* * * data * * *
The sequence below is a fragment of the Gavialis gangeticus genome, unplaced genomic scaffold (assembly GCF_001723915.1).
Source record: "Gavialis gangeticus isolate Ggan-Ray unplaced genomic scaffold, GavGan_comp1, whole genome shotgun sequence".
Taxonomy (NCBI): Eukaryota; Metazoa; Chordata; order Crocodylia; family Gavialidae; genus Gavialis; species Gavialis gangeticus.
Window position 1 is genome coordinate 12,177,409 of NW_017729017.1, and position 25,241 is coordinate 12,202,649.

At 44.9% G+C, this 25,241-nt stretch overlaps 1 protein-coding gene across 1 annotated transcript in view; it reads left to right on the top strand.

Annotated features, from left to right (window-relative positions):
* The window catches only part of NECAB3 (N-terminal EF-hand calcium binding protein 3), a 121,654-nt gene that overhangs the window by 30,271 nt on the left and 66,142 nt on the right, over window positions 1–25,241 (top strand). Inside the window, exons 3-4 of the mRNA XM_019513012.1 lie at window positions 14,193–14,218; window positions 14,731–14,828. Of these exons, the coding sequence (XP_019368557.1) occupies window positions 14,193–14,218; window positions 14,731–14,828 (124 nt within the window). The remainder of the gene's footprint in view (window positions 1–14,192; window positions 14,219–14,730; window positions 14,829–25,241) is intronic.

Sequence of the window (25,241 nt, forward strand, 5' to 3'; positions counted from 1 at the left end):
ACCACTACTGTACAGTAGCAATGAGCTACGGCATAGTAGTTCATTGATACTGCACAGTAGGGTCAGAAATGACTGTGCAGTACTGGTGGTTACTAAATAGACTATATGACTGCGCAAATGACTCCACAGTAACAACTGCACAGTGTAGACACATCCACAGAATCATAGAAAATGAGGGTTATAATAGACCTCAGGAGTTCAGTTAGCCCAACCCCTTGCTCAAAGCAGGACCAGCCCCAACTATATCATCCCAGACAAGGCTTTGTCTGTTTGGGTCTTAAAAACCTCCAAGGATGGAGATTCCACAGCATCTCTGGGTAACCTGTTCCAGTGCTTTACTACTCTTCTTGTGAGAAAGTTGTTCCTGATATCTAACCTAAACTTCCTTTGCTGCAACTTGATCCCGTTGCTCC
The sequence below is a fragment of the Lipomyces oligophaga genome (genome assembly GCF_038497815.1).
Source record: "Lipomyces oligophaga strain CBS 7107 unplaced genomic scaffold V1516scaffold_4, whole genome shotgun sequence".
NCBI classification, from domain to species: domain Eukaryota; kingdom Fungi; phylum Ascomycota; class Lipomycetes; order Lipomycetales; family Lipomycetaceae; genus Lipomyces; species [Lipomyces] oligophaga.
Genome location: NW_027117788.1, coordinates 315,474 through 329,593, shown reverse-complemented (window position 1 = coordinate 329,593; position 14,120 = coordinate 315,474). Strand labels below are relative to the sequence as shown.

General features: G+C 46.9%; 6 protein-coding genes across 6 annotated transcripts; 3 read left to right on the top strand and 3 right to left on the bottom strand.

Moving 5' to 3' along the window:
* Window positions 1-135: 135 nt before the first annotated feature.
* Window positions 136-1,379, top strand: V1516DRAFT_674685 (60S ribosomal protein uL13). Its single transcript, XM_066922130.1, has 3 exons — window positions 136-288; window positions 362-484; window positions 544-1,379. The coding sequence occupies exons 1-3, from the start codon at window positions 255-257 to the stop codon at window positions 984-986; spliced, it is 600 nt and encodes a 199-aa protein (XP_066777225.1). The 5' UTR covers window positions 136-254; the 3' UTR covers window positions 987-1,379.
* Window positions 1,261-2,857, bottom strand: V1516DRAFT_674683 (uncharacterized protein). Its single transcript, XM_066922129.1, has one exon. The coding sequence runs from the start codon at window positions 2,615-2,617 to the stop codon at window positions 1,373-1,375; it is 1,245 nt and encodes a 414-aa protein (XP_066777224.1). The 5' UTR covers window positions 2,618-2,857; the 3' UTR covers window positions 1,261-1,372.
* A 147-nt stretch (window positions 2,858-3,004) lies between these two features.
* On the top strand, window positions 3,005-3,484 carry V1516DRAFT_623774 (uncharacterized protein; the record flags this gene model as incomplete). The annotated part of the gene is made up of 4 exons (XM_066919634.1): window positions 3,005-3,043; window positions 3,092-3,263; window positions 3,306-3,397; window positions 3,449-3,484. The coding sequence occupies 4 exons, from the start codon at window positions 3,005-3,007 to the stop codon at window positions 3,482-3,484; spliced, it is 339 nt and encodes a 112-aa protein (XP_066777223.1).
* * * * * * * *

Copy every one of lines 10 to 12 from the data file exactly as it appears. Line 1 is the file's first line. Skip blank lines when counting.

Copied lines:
The sequence below is a fragment of the Lipomyces oligophaga genome (genome assembly GCF_038497815.1).
Source record: "Lipomyces oligophaga strain CBS 7107 unplaced genomic scaffold V1516scaffold_4, whole genome shotgun sequence".
NCBI classification, from domain to species: domain Eukaryota; kingdom Fungi; phylum Ascomycota; class Lipomycetes; order Lipomycetales; family Lipomycetaceae; genus Lipomyces; species [Lipomyces] oligophaga.